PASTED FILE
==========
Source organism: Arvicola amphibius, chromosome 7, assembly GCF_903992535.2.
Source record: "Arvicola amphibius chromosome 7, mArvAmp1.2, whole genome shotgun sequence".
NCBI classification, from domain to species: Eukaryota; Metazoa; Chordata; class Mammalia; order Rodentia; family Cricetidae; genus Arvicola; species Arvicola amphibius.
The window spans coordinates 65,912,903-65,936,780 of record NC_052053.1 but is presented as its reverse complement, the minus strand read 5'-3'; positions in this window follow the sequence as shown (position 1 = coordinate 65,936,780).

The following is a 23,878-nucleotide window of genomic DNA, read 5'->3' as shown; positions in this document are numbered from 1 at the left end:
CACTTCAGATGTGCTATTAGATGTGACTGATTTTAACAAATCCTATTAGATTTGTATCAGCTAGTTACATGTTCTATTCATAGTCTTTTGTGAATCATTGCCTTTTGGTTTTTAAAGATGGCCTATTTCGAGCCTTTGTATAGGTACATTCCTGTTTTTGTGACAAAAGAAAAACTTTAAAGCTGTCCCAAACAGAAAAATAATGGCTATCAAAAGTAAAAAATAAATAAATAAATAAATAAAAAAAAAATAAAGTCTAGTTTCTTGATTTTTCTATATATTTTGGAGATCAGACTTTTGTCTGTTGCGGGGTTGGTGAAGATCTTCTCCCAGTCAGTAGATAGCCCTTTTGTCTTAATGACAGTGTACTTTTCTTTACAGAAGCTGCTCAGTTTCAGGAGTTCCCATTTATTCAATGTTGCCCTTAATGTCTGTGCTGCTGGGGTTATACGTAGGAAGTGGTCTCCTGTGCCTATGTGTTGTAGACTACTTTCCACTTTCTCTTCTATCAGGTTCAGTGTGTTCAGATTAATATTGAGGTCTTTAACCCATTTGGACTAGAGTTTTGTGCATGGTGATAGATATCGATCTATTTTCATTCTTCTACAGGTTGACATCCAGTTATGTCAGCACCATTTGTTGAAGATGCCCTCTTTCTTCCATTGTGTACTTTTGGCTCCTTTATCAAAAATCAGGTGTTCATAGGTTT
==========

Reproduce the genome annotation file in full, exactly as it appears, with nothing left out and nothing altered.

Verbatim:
Source organism: Arvicola amphibius, chromosome 7, assembly GCF_903992535.2.
Source record: "Arvicola amphibius chromosome 7, mArvAmp1.2, whole genome shotgun sequence".
NCBI classification, from domain to species: Eukaryota; Metazoa; Chordata; class Mammalia; order Rodentia; family Cricetidae; genus Arvicola; species Arvicola amphibius.
The window spans coordinates 65,912,903-65,936,780 of record NC_052053.1 but is presented as its reverse complement, the minus strand read 5'-3'; positions in this window follow the sequence as shown (position 1 = coordinate 65,936,780).

The following is a 23,878-nucleotide window of genomic DNA, read 5'->3' as shown; positions in this document are numbered from 1 at the left end:
CACTTCAGATGTGCTATTAGATGTGACTGATTTTAACAAATCCTATTAGATTTGTATCAGCTAGTTACATGTTCTATTCATAGTCTTTTGTGAATCATTGCCTTTTGGTTTTTAAAGATGGCCTATTTCGAGCCTTTGTATAGGTACATTCCTGTTTTTGTGACAAAAGAAAAACTTTAAAGCTGTCCCAAACAGAAAAATAATGGCTATCAAAAGTAAAAAATAAATAAATAAATAAATAAAAAAAAAATAAAGTCTAGTTTCTTGATTTTTCTATATATTTTGGAGATCAGACTTTTGTCTGTTGCGGGGTTGGTGAAGATCTTCTCCCAGTCAGTAGATAGCCCTTTTGTCTTAATGACAGTGTACTTTTCTTTACAGAAGCTGCTCAGTTTCAGGAGTTCCCATTTATTCAATGTTGCCCTTAATGTCTGTGCTGCTGGGGTTATACGTAGGAAGTGGTCTCCTGTGCCTATGTGTTGTAGACTACTTTCCACTTTCTCTTCTATCAGGTTCAGTGTGTTCAGATTAATATTGAGGTCTTTAACCCATTTGGACTAGAGTTTTGTGCATGGTGATAGATATCGATCTATTTTCATTCTTCTACAGGTTGACATCCAGTTATGTCAGCACCATTTGTTGAAGATGCCCTCTTTCTTCCATTGTGTACTTTTGGCTCCTTTATCAAAAATCAGGTGTTCATAGGTTT